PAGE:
Still working on that „shorter, but more frequent updates“ thingie. Now, this entry here should actually BE shorter than usual. I hope…
BTW, if you are waiting for more Next Level Cube content, especially my Magic Origins choices for my Limited Card Pool: It’s coming soonish, and it will be a LOT, with the latter being the reason that I’m not quite there yet. Keep your breath (if you can hold it for another week or so!)
Today, I want to talk about some Magic terminology: The „X-drop“ (usually used with a specific number, like „2-drop“). I’ve seen this term being in misuse for quite a while now. Admittedly, I cannot expect that the whole world will base their use of terminology on my Magic University series (which most of the world never got to know, and the majority of those who did probably only dimly remembers), but I strongly believe that usage of a term should make sense – and in this case, it often doesn’t!
Let me give you a few examples, taken from Magic Origins:
Timberpack Wolf is a 2-drop.
Throwing Knife is a 2-drop.
Shadows of the Past is a 2-drop.
Tormenting Voice is a 2-drop.
Call of the Full Moon is NOT a 2-drop.
Reave Soul is NOT a 2-drop.
Macabre Waltz is NOT a 2-drop.
The important difference lies here: An X-drop is something you (almost) always can and will want to do if you have those X mana and no better way to spend them. An X-drop is an INDEPENDENT play. If wanting – or even being able! – to use it depends on additional, too specific factors (Tormenting Voice is grazing the line here), it is not a „drop“, since the validity of that term comes with its meaning of allowing you to reliably use your mana for that card. If you have an X-drop, and X mana (of the right colors), you do not need that mana to go to waste.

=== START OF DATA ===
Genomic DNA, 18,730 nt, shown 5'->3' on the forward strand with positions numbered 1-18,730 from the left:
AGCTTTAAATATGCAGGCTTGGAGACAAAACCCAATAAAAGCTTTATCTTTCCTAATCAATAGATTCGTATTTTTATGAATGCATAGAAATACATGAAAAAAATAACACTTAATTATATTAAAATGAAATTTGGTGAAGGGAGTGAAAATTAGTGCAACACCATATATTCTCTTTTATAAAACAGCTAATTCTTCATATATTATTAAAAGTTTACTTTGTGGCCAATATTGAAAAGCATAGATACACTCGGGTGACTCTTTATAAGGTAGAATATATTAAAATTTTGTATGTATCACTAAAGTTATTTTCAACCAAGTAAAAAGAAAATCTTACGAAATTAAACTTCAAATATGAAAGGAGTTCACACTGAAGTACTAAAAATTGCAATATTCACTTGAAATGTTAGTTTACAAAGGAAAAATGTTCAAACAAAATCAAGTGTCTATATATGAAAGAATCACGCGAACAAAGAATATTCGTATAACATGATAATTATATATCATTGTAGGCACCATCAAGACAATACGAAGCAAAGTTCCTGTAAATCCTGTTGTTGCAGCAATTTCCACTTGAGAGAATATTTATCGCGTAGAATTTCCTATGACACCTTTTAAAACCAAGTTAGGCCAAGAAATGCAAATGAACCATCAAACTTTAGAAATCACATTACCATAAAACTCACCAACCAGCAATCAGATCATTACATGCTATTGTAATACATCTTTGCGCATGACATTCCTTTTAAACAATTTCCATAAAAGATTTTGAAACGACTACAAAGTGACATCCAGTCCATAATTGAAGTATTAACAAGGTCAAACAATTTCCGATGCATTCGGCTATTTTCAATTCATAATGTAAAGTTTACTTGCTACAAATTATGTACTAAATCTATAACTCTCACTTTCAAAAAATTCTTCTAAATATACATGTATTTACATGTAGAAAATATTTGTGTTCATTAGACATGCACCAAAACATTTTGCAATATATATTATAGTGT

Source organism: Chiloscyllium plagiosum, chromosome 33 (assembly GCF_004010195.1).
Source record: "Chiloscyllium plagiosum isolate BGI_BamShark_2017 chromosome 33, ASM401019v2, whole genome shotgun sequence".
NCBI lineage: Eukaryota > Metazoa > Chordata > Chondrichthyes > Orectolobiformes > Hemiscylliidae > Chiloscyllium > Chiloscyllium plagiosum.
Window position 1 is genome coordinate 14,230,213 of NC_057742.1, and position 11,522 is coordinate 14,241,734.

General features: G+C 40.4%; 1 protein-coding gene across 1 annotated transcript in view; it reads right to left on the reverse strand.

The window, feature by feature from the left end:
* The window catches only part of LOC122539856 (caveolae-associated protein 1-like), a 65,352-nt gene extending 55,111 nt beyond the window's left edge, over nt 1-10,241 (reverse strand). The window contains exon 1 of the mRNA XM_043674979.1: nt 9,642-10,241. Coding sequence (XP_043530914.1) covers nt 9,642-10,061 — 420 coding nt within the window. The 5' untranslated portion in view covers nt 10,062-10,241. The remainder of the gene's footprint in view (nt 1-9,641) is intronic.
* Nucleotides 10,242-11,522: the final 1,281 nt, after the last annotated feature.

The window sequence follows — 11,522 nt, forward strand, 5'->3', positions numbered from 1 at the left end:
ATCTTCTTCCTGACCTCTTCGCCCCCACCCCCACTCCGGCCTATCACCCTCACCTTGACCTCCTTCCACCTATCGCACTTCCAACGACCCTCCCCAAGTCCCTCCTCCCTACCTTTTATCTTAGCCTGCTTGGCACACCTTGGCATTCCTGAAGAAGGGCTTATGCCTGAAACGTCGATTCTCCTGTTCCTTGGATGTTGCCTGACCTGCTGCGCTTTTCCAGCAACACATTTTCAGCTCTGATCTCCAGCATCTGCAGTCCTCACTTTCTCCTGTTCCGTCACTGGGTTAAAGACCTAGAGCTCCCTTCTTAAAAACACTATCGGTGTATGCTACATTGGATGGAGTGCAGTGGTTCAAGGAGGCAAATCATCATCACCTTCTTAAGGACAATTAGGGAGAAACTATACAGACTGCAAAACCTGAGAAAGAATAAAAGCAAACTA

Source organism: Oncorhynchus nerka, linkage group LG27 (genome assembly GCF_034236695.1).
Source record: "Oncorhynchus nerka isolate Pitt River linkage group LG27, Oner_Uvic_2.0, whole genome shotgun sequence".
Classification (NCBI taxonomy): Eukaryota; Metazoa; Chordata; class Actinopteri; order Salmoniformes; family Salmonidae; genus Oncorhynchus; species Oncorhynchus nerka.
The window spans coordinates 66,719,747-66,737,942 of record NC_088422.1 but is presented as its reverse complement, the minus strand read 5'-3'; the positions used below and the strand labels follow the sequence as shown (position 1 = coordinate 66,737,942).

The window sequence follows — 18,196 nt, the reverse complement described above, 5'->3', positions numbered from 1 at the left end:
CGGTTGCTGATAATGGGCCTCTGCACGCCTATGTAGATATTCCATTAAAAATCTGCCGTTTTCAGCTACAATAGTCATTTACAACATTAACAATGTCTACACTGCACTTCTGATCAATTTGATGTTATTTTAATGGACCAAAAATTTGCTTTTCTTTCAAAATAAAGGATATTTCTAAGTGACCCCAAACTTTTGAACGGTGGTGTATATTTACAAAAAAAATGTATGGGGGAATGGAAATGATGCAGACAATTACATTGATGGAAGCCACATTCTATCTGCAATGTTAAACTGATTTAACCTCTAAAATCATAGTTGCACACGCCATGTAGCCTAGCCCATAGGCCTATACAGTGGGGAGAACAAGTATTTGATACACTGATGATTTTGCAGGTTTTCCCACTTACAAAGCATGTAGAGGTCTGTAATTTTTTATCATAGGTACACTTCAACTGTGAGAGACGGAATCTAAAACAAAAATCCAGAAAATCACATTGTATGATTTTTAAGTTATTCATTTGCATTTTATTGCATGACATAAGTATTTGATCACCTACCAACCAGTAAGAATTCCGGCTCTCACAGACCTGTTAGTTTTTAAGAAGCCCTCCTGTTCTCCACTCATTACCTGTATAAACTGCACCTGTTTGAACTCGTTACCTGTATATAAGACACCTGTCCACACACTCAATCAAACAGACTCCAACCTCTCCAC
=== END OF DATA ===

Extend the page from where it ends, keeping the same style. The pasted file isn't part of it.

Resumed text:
Now, there are reasons certain terms exist and get used. In the case of the „drop“, is is tied to concepts like mana curve and board presence. However, the term „drop“ just gives you a way to talk about these things – you still have to evaluate specific cards in specific contexts! For example, Reave Soul MAY be able to substitute for a 2-drop in certain situations, and if – IF! – it does, it will help you to hit your mana curve in the same way a real 2-drop would do. On the other hand, Throwing Knife, while being a 2-drop, will often not help you to influence board presence immediately, which is another important concept tied to mana curve – while you do get to spend your mana, and even add something to the board (unlike with using Tormenting Voice, for example), the Knife is just not doing anything without interaction with other cards. That makes it often a less desirable 2-drop than a generic creature, but it still is a 2-drop, and you might be happy, for example, that you already played it on turn two, if you follow up with a good creature on turn three, and then can equip it to that creature while leaving 2 mana for a card like Negate open on turn four.
I’ve seen „X-drop“ too often used to refer to any card which costs X mana. That makes it not only a redundant term, it also leaves a gap for a term describing your ability to reliably spend X mana for a card. This is why you shouldn’t use „drop“ in a redundant meaning, but in one which is needed and makes sense, like I explained above.